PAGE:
QI’m a fifth year associate at a large firm and suddenly dealing with the new summer associates. It’s not like prior summers, where I’d mingle, have lunch, show them some insider tricks. This summer I’ve been put in charge of a group of five associates, making sure they are shuttled through all the processes and get a better understanding of why we are “a firm and a family.” Except, for all I can tell, the newbies are complete idiots. Two are classic gunners, asking me questions for which they already know the answer. Or challenging me on answers that, from all I can tell, are simply what they found in the summer associate handbook (the handbook hasn’t been updated for years). Two are pure partiers with more of an eye on the free booze than on solid legal research. The final one is, from all I can tell, a “legacy” hire. He has no smarts, no looks, and no fashion. And no guts, as he constantly looks scared shitless.
Don’t get me wrong. I don’t mind mentoring and did it for the last two summers. But this is more like being a wedding planner than being the go-to guy for the secret inside scoop. Or a coxswain in a boatful of nuds. Now it’s all about “team building” and “engaging the firm community.” Blah. Advice to get out of the boat and have a better summer? I didn’t ask for this gig.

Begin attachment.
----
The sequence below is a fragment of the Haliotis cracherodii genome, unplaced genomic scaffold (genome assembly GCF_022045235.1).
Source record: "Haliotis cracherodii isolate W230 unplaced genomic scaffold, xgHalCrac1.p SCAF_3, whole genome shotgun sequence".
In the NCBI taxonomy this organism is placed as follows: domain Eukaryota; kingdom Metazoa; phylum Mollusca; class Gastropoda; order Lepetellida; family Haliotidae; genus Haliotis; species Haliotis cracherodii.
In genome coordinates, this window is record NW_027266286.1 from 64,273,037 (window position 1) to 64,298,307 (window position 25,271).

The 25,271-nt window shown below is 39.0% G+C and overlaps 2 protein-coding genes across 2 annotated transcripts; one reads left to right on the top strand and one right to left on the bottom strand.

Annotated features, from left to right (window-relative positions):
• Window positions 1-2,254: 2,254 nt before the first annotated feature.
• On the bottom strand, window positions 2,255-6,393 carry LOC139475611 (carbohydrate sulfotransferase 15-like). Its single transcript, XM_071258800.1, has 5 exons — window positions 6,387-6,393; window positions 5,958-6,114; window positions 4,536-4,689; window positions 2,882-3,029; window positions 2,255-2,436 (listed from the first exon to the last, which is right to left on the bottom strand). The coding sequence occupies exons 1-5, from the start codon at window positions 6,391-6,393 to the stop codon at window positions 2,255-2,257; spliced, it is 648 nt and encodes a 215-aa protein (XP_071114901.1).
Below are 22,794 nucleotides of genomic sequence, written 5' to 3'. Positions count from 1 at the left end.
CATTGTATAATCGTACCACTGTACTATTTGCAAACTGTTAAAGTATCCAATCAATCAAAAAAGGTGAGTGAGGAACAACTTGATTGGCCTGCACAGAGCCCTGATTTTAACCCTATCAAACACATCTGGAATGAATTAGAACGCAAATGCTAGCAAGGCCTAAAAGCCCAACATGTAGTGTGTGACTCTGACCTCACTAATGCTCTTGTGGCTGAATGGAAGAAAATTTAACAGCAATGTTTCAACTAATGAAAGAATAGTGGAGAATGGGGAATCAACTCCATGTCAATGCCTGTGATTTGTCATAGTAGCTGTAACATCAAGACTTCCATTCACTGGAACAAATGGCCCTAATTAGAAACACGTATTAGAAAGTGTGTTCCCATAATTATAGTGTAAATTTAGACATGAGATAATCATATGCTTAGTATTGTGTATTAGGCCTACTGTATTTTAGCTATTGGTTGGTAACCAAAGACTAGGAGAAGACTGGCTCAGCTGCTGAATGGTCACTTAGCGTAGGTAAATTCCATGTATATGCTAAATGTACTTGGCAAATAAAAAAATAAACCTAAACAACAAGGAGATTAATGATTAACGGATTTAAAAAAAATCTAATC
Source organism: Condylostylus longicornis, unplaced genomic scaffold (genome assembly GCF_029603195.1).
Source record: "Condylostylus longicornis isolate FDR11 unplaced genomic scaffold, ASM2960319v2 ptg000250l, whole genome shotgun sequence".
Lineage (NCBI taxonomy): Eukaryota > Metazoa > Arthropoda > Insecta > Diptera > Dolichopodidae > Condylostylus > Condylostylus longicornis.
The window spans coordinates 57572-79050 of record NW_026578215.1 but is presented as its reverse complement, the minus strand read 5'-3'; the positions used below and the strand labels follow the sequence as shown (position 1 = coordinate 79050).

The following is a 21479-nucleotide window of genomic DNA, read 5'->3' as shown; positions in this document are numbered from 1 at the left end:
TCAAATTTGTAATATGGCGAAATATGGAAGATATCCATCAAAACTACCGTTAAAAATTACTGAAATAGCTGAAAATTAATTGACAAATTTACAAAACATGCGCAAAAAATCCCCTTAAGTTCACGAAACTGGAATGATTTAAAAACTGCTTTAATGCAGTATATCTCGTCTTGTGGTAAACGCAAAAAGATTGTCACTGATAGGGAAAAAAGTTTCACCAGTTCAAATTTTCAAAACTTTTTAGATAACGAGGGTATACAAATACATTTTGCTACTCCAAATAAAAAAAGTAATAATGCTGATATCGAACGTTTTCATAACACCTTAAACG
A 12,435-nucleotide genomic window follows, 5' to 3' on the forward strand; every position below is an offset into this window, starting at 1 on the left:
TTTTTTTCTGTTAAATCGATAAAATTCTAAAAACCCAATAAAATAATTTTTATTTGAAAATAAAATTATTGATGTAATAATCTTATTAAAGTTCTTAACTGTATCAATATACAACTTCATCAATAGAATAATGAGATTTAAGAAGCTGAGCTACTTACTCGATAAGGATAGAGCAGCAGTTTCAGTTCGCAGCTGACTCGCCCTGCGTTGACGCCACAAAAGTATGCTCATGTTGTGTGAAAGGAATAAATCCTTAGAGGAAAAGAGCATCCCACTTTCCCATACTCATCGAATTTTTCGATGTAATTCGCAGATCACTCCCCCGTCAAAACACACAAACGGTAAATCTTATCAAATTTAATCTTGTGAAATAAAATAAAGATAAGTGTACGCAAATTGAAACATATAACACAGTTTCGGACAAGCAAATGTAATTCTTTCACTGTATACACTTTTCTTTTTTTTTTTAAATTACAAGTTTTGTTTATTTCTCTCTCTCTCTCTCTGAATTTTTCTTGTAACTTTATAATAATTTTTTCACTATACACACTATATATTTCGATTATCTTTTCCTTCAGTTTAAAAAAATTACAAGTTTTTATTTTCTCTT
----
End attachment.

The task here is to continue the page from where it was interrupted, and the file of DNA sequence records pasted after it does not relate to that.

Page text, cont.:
AGet out of the boat? You definitely asked for the gig when you sailed away on the boat five years ago. And it sounds like the plan is unfolding just as the partners laid it out. Get over it and grow up, you’re simply maturing at the firm but obviously not maturing in your mind. Think back to your own salad days in the summer. You were either a gunner, a partier, or what you derisively label a “legacy” hire (I’m assuming you mean the associate is connected in some way to a partner). You grew up, stopped asking innane questions to hear yourself talk, and stopped quaking in your Jeffery-West’s. You’re now a few years away from partnership, and the managing partner or the recruiting committee or someone at the firm thinks you have what it takes to shepherd new hires into the firm and to keep them there. Unless you want them to reconsider, buck up, roll up your sleeves, and jump around on the ropes course or play the amoeba race, or do whatever big firms are doing these days for “team building.” Blah, yeah, but blah is part of the game. Though, seriously, it’s really a “firm and a family?”